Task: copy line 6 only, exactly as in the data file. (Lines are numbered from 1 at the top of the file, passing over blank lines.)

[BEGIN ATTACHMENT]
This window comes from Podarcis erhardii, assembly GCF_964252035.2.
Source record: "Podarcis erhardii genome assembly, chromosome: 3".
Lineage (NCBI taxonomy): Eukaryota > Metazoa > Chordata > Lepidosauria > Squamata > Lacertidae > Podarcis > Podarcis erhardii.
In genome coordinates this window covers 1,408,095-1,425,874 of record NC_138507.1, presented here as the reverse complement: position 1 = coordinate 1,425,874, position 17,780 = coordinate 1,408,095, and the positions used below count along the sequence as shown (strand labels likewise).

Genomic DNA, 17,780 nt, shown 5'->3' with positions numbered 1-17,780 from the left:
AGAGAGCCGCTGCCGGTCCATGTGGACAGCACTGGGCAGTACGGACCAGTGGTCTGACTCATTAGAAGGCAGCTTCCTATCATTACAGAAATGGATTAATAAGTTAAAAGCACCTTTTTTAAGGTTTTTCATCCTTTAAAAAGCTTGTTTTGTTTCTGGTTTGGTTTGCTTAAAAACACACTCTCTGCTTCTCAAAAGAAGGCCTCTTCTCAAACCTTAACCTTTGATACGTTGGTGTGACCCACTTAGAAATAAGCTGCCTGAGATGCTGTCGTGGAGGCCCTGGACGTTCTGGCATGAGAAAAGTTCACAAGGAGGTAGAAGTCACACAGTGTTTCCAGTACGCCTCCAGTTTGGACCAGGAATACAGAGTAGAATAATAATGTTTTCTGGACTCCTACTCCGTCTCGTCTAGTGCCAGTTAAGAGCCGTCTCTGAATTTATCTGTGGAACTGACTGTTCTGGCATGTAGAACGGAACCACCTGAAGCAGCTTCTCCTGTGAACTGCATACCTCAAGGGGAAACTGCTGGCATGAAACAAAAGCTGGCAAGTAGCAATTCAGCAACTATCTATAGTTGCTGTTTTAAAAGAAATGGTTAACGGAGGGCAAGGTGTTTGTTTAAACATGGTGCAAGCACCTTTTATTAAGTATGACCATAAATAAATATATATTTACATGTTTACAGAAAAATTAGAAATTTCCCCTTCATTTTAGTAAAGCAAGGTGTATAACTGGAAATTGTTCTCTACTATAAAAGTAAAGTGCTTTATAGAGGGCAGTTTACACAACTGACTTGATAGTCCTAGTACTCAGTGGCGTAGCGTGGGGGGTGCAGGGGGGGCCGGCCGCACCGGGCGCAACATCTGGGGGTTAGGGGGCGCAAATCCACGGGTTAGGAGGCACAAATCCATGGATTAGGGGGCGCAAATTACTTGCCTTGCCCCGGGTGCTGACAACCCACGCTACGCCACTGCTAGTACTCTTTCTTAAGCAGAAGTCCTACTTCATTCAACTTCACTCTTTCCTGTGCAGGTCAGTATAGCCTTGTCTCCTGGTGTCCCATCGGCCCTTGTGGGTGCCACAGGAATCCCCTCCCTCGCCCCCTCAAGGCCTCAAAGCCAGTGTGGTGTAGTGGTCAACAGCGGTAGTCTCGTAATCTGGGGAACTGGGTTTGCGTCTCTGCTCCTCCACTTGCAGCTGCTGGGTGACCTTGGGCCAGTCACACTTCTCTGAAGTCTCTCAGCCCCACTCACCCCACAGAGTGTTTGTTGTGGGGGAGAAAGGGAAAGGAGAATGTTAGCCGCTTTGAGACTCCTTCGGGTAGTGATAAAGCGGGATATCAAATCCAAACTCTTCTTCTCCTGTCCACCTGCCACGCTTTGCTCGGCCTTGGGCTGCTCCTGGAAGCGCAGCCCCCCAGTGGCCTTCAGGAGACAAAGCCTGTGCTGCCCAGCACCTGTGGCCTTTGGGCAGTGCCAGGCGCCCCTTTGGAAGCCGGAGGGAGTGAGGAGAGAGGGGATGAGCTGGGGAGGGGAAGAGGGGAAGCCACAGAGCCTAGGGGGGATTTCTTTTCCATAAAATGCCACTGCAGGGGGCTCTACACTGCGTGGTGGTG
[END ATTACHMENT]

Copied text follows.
AGAGAGCCGCTGCCGGTCCATGTGGACAGCACTGGGCAGTACGGACCAGTGGTCTGACTCATTAGAAGGCAGCTTCCTATCATTACAGAAATGGATTAATAAGTTAAAAGCACCTTTTTTAAGGTTTTTCATCCTTTAAAAAGCTTGTTTTGTTTCTGGTTTGGTTTGCTTAAAAACACACTCTCTGCTTCTCAAAAGAAGGCCTCTTCTCAAACCTTAACCTTTGATACGTTGGTGTGACCCACTTAGAAATAAGCTGCCTGAGATGCTGTCGTGGAGGCCCTGGACGTTCTGGCATGAGAAAAGTTCACAAGGAGGTAGAAGTCACACAGTGTTTCCAGTACGCCTCCAGTTTGGACCAGGAATACAGAGTAGAATAATAATGTTTTCTGGACTCCTACTCCGTCTCGTCTAGTGCCAGTTAAGAGCCGTCTCTGAATTTATCTGTGGAACTGACTGTTCTGGCATGTAGAACGGAACCACCTGAAGCAGCTTCTCCTGTGAACTGCATACCTCAAGGGGAAACTGCTGGCATGAAACAAAAGCTGGCAAGTAGCAATTCAGCAACTATCTATAGTTGCTGTTTTAAAAGAAATGGTTAACGGAGGGCAAGGTGTTTGTTTAAACATGGTGCAAGCACCTTTTATTAAGTATGACCATAAATAAATATATATTTACATGTTTACAGAAAAATTAGAAATTTCCCCTTCATTTTAGTAAAGCAAGGTGTATAACTGGAAATTGTTCTCTACTATAAAAGTAAAGTGCTTTATAGAGGGCAGTTTACACAACTGACTTGATAGTCCTAGTACTCAGTGGCGTAGCGTGGGGGGTGCAGGGGGGGCCGGCCGCACCGGGCGCAACATCTGGGGGTTAGGGGGCGCAAATCCACGGGTTAGGAGGCACAAATCCATGGATTAGGGGGCGCAAATTACTTGCCTTGCCCCGGGTGCTGACAACCCACGCTACGCCACTGCTAGTACTCTTTCTTAAGCAGAAGTCCTACTTCATTCAACTTCACTCTTTCCTGTGCAGGTCAGTATAGCCTTGTCTCCTGGTGTCCCATCGGCCCTTGTGGGTGCCACAGGAATCCCCTCCCTCGCCCCCTCAAGGCCTCAAAGCCAGTGTGGTGTAGTGGTCAACAGCGGTAGTCTCGTAATCTGGGGAACTGGGTTTGCGTCTCTGCTCCTCCACTTGCAGCTGCTGGGTGACCTTGGGCCAGTCACACTTCTCTGAAGTCTCTCAGCCCCACTCACCCCACAGAGTGTTTGTTGTGGGGGAGAAAGGGAAAGGAGAATGTTAGCCGCTTTGAGACTCCTTCGGGTAGTGATAAAGCGGGATATCAAATCCAAACTCTTCTTCTCCTGTCCACCTGCCACGCTTTGCTCGGCCTTGGGCTGCTCCTGGAAGCGCAGCCCCCCAGTGGCCTTCAGGAGACAAAGCCTGTGCTGCCCAGCACCTGTGGCCTTTGGGCAGTGCCAGGCGCCCCTTTGGAAGCCGGAGGGAGTGAGGAGAGAGGGGATGAGCTGGGGAGGGGAAGAGGGGAAGCCACAGAGCCTAGGGGGGATTTCTTTTCCATAAAATGCCACTGCAGGGGGCTCTACACTGCGTGGTGGTG